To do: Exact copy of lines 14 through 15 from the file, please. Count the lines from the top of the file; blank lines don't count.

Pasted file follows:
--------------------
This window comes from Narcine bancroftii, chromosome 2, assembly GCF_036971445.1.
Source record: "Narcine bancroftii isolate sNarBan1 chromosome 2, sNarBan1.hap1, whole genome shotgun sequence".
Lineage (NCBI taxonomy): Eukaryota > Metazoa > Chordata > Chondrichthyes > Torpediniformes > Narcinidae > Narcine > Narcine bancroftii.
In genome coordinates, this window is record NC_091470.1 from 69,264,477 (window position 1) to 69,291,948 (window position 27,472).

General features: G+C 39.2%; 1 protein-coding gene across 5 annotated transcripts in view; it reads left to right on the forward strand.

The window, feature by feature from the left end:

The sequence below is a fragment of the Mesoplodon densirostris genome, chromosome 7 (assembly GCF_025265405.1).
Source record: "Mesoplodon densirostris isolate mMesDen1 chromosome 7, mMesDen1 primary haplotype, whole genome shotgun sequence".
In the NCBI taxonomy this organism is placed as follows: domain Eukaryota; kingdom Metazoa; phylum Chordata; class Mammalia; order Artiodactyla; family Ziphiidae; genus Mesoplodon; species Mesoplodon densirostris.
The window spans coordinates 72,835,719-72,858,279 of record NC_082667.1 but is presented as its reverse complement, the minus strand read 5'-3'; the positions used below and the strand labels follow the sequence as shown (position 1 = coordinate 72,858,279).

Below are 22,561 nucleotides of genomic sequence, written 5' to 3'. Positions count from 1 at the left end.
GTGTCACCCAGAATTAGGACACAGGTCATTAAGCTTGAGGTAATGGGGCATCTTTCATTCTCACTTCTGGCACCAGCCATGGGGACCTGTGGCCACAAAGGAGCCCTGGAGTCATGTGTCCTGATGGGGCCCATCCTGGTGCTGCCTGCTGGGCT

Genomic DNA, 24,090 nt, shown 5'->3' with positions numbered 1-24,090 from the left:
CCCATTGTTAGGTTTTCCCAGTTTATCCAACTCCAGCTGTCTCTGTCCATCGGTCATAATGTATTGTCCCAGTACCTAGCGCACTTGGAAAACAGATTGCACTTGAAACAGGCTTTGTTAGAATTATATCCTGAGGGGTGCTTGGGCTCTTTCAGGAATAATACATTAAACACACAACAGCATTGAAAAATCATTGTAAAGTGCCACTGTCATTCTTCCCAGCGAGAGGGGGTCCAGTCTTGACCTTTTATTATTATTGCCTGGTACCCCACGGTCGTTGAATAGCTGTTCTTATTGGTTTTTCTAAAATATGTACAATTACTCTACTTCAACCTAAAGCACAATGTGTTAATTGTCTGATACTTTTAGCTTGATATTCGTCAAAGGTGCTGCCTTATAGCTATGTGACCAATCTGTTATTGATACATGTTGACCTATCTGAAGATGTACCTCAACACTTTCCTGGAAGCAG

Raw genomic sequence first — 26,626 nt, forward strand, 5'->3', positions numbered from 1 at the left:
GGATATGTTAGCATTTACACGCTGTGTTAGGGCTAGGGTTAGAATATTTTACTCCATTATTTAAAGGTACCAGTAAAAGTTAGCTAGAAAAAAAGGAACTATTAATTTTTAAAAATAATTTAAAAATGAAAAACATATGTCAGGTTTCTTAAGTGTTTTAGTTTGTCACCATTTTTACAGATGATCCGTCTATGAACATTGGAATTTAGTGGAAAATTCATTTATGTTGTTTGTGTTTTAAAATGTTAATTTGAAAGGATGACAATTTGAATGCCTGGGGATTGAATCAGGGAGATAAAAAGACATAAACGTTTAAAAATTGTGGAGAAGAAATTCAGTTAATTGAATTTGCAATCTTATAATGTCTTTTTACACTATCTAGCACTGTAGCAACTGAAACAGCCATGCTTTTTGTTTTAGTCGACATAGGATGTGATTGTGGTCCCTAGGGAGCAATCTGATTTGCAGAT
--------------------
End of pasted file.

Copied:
CCCATTGTTAGGTTTTCCCAGTTTATCCAACTCCAGCTGTCTCTGTCCATCGGTCATAATGTATTGTCCCAGTACCTAGCGCACTTGGAAAACAGATTGCACTTGAAACAGGCTTTGTTAGAATTATATCCTGAGGGGTGCTTGGGCTCTTTCAGGAATAATACATTAAACACACAACAGCATTGAAAAATCATTGTAAAGTGCCACTGTCATTCTTCCCAGCGAGAGGGGGTCCAGTCTTGACCTTTTATTATTATTGCCTGGTACCCCACGGTCGTTGAATAGCTGTTCTTATTGGTTTTTCTAAAATATGTACAATTACTCTACTTCAACCTAAAGCACAATGTGTTAATTGTCTGATACTTTTAGCTTGATATTCGTCAAAGGTGCTGCCTTATAGCTATGTGACCAATCTGTTATTGATACATGTTGACCTATCTGAAGATGTACCTCAACACTTTCCTGGAAGCAG

Raw genomic sequence first — 26,626 nt, forward strand, 5'->3', positions numbered from 1 at the left: